On the Cover: Deadvlei is a clay pan inside the Namib-Naukluft Park in Namibia. Deadvlei was formed as a result of the Tsauchab River flooding causing trees to grow. Then, due to climate change sand dunes encroached on the pan, blocking the river from reaching the area. In this issue of AJKD, Qu et al discuss the association between extreme heat exposure due to climate change and the growing prevalence of kidney disease worldwide.
The photograph “Ruthless desert” by Vitor Esteves is released on Flickr under the CC BY 2.0 license. Special thanks to Editorial Intern Alissar El Chediak for curating the cover image and drafting the cover blurb for this issue.
Recognizing the efficiency losses to authors and reviewers when a manuscript turned down by a high-profile journal is submitted to a new journal, AJKD is excited to offer an expedited consideration process for manuscripts that meet the following criteria:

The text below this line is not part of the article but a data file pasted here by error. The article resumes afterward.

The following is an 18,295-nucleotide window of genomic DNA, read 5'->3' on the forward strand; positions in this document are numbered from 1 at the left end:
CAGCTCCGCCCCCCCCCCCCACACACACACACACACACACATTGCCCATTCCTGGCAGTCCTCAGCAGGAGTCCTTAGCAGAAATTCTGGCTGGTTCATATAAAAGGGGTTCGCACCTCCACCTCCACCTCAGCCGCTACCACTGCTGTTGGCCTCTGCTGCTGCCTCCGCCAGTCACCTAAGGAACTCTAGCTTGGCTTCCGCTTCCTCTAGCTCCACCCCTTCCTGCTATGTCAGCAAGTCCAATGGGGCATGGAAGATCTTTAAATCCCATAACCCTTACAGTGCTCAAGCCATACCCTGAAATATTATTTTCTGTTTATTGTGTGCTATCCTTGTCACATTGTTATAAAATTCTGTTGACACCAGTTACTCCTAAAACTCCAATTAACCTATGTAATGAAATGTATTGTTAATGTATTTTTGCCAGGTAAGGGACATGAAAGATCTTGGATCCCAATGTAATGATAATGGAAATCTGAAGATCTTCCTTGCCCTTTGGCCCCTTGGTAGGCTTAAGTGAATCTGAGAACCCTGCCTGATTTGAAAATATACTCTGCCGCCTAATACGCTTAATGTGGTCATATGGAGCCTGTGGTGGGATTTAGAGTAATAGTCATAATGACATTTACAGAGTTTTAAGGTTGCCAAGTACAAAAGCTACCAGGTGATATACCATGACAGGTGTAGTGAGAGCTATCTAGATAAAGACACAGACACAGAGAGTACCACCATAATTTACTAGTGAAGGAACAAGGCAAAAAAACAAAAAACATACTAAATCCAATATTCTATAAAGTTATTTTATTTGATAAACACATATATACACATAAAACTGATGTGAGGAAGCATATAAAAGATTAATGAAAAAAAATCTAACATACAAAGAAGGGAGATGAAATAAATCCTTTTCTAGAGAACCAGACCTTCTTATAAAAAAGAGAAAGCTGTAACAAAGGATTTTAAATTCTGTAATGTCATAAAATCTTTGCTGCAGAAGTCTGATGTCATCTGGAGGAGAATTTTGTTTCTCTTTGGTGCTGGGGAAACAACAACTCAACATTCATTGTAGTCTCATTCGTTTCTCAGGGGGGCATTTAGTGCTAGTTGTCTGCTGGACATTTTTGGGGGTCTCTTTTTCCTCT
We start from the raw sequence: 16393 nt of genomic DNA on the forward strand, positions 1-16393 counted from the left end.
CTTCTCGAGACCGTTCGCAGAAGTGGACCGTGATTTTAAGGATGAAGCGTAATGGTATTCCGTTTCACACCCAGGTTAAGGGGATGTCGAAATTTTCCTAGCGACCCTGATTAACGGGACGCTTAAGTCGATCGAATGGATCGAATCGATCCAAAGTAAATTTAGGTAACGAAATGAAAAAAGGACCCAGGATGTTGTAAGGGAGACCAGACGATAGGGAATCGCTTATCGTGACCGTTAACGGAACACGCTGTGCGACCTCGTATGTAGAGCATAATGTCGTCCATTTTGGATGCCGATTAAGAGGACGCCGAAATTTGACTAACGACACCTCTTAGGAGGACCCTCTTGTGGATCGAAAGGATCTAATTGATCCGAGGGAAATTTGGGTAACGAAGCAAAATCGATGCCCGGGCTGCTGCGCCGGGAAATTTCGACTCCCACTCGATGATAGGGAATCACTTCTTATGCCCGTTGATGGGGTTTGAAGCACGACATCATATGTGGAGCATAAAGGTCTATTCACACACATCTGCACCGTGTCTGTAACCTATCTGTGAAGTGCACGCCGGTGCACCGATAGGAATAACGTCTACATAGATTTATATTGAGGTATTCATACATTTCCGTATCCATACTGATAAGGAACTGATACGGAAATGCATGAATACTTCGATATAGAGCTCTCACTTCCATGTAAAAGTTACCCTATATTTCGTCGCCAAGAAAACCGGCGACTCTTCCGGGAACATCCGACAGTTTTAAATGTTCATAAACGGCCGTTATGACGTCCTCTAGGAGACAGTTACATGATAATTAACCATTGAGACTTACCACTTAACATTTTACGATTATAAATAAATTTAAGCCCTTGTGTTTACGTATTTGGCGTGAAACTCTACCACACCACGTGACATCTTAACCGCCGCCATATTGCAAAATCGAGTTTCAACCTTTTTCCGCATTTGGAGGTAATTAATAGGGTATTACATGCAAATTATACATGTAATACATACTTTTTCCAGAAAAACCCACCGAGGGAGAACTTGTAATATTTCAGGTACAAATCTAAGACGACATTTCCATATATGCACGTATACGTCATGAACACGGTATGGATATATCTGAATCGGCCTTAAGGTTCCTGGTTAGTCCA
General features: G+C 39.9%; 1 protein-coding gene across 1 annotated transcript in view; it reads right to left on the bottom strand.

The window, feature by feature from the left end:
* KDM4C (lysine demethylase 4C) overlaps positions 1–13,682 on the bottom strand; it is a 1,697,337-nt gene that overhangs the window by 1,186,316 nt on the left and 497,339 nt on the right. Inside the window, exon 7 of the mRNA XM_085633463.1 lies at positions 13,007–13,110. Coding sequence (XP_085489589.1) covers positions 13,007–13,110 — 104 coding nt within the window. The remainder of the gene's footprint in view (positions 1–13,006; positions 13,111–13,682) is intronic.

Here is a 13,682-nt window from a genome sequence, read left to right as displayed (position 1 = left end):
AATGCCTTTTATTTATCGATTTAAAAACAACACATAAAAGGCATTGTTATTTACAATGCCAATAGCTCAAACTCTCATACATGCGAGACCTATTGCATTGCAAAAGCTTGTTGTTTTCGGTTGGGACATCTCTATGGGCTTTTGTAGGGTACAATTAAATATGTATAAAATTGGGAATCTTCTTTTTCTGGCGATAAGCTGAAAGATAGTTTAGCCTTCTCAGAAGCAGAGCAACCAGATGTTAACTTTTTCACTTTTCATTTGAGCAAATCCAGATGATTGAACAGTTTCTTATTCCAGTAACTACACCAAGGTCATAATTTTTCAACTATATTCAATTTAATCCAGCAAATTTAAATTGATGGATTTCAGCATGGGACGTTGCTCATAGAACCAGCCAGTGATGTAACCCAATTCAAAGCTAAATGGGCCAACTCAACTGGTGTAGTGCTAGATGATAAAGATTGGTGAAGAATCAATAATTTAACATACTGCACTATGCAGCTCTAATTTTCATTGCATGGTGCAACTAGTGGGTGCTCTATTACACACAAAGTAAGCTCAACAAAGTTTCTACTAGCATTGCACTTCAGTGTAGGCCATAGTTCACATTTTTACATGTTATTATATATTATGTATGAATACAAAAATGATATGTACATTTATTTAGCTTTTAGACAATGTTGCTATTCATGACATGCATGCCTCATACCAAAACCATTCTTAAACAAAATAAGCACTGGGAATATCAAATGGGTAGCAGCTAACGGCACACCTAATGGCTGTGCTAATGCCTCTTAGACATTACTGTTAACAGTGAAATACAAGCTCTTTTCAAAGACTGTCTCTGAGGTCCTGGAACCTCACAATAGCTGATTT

- The manuscript reports original research within the scope of AJKD and could be reformatted to AJKD style; and
- The authors supply an unmodified decision letter (including reviews) sent from a high-impact journal within the last 30 days; and
- The author list excludes any AJKD EIC/Deputy Editor/Engagement Editor/Associate Editor/International Editor.
In this accelerated manuscript consideration process, the editors aim to provide to authors:
- Notification within 2 business days indicating eligibility for AJKD Express
- Decision letter within a further 5-14 days